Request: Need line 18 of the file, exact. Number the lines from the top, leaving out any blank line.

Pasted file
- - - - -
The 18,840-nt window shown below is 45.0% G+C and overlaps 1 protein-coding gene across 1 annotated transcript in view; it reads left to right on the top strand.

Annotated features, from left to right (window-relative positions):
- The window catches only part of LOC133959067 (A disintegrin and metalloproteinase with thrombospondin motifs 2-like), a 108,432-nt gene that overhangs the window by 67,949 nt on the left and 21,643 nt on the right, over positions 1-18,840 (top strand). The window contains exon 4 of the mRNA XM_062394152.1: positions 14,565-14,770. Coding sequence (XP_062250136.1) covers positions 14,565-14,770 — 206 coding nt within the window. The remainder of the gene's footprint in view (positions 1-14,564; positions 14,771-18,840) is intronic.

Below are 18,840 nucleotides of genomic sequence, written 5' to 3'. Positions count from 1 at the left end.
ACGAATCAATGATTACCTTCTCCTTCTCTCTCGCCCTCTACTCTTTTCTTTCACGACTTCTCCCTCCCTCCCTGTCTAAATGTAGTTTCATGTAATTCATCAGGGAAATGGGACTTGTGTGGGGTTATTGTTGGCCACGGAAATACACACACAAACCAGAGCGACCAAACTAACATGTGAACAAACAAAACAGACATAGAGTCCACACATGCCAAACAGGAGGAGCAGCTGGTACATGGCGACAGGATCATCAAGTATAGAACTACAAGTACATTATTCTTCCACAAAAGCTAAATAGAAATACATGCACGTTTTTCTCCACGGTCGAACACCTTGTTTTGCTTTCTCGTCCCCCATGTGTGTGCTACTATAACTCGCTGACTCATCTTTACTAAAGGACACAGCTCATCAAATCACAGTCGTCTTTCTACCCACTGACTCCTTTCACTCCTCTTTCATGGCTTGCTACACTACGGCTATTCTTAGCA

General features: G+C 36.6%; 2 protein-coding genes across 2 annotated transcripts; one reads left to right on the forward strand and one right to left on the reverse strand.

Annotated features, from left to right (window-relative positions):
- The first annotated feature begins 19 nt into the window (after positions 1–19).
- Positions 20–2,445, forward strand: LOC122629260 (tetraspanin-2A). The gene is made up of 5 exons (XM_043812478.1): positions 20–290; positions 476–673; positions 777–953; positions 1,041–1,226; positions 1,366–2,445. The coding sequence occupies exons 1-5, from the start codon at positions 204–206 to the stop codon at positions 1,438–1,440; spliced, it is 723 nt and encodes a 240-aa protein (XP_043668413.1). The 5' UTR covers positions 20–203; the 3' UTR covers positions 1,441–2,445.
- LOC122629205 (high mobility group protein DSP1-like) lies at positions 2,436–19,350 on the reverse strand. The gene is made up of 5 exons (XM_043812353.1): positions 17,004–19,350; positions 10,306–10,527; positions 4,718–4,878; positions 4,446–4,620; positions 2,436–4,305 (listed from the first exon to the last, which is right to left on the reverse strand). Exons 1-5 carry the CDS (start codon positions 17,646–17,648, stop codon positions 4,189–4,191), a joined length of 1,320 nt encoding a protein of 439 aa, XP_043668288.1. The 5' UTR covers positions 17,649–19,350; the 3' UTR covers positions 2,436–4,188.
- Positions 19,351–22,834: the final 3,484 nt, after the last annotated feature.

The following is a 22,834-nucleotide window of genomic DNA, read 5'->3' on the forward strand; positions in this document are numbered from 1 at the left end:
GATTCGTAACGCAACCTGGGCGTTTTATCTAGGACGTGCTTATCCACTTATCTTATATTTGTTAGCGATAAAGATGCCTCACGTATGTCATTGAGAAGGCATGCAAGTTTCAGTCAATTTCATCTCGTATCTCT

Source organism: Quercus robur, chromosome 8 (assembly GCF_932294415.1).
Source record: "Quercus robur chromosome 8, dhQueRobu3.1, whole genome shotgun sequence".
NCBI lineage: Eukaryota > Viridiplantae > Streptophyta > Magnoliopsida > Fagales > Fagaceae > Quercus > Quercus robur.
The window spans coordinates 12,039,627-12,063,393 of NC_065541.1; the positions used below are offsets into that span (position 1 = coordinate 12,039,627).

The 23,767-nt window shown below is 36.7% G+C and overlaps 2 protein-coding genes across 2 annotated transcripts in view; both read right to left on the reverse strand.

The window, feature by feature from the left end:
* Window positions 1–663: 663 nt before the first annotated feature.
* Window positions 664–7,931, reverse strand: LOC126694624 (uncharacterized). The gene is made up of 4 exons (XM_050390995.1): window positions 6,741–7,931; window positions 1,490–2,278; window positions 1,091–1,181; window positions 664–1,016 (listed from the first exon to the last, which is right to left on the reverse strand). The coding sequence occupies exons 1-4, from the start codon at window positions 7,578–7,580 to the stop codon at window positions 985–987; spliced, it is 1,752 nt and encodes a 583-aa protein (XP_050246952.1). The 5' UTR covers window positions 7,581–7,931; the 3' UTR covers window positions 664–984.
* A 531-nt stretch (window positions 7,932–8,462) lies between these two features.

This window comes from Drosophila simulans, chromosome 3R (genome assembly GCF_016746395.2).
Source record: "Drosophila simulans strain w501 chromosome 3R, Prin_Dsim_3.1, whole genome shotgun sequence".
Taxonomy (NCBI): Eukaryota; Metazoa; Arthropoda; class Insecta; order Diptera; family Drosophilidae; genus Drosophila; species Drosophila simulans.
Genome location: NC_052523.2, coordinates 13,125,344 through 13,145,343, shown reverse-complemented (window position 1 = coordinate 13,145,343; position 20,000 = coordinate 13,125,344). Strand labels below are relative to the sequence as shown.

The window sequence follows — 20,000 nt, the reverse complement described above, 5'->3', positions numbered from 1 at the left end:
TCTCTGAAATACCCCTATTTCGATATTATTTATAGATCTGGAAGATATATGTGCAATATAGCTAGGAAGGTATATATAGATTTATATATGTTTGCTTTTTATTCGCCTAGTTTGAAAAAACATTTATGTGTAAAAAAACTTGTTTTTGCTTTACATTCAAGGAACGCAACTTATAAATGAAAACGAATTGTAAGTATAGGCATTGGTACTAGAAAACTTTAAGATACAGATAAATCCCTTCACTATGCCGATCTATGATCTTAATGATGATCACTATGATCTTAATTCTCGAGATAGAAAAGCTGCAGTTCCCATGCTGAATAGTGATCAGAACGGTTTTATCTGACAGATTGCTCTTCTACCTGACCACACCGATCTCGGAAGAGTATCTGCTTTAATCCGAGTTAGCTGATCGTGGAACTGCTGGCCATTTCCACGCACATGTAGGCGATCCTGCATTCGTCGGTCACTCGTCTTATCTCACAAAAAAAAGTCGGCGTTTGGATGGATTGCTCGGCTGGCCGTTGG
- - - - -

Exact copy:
The 23,767-nt window shown below is 36.7% G+C and overlaps 2 protein-coding genes across 2 annotated transcripts in view; both read right to left on the reverse strand.